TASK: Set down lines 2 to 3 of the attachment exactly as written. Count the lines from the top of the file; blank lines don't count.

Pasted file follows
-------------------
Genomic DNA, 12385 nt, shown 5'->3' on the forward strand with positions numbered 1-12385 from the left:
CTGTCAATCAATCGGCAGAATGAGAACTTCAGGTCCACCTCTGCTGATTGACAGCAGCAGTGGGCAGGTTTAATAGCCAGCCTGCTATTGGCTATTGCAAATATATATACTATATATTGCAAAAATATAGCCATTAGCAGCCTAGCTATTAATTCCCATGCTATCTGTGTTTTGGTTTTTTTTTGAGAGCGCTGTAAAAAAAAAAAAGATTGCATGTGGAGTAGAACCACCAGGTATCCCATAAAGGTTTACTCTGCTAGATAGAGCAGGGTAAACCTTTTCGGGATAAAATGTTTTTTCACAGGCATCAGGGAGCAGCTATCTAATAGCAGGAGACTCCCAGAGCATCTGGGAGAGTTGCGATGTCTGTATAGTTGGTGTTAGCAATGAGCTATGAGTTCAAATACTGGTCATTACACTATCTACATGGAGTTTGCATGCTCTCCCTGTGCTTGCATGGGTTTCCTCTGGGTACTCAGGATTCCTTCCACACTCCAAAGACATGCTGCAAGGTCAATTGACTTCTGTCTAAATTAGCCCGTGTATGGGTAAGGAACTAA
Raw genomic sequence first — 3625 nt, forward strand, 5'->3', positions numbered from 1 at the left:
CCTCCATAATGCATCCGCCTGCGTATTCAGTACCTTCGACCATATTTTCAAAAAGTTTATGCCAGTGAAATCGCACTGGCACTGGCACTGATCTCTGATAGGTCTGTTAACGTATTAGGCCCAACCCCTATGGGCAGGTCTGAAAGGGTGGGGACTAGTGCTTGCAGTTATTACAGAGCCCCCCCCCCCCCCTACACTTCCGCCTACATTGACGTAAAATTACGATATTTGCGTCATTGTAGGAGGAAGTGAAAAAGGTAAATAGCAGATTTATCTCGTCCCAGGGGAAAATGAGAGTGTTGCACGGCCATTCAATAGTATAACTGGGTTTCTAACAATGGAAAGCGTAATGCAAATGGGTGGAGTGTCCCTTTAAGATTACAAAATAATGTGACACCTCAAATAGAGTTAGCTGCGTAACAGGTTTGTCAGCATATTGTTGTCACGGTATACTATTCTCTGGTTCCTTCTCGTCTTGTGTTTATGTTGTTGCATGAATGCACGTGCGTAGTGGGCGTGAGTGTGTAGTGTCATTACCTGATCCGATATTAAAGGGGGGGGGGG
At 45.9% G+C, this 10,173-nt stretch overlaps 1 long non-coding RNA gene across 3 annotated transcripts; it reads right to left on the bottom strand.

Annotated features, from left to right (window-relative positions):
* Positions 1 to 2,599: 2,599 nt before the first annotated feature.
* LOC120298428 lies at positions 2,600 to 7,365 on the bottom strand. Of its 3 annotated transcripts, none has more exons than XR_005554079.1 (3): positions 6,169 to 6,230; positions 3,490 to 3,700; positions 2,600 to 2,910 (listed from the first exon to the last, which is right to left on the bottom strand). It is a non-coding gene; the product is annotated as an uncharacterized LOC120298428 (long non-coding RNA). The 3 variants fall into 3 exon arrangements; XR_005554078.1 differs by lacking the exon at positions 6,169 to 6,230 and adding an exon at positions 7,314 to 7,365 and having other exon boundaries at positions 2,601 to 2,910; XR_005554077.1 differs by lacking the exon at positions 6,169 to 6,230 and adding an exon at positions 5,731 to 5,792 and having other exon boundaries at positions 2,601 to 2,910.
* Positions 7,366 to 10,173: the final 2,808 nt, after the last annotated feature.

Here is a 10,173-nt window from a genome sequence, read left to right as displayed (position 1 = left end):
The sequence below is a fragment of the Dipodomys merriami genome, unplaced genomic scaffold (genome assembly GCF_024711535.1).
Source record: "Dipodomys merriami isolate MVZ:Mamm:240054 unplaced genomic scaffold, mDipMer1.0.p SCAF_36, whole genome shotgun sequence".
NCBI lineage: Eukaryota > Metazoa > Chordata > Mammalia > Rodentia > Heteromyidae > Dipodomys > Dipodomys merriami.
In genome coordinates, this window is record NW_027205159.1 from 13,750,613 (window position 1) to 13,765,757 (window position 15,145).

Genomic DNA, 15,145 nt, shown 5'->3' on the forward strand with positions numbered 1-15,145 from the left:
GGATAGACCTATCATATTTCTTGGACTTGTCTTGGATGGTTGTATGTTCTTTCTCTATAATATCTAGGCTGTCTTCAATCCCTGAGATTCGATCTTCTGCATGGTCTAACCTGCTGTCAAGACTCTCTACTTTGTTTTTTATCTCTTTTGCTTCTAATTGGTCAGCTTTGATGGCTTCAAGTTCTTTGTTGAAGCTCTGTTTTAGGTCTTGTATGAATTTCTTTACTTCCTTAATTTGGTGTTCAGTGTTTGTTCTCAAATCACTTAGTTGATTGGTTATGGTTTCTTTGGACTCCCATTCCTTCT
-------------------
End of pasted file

CTGTCAATCAATCGGCAGAATGAGAACTTCAGGTCCACCTCTGCTGATTGACAGCAGCAGTGGGCAGGTTTAATAGCCAGCCTGCTATTGGCTATTGCAAATATATATACTATATATTGCAAAAATATAGCCATTAGCAGCCTAGCTATTAATTCCCATGCTATCTGTGTTTTGGTTTTTTTTTGAGAGCGCTGTAAAAAAAAAAAAGATTGCATGTGGAGTAGAACCACCAGGTATCCCATAAAGGTTTACTCTGCTAGATAGAGCAGGGTAAACCTTTTCGGGATAAAATGTTTTTTCACAGGCATCAGGGAGCAGCTATCTAATAGCAGGAGACTCCCAGAGCATCTGGGAGAGTTGCGATGTCTGTATAGTTGGTGTTAGCAATGAGCTATGAGTTCAAATACTGGTCATTACACTATCTACATGGAGTTTGCATGCTCTCCCTGTGCTTGCATGGGTTTCCTCTGGGTACTCAGGATTCCTTCCACACTCCAAAGACATGCTGCAAGGTCAATTGACTTCTGTCTAAATTAGCCCGTGTATGGGTAAGGAACTAA
Raw genomic sequence first — 3625 nt, forward strand, 5'->3', positions numbered from 1 at the left: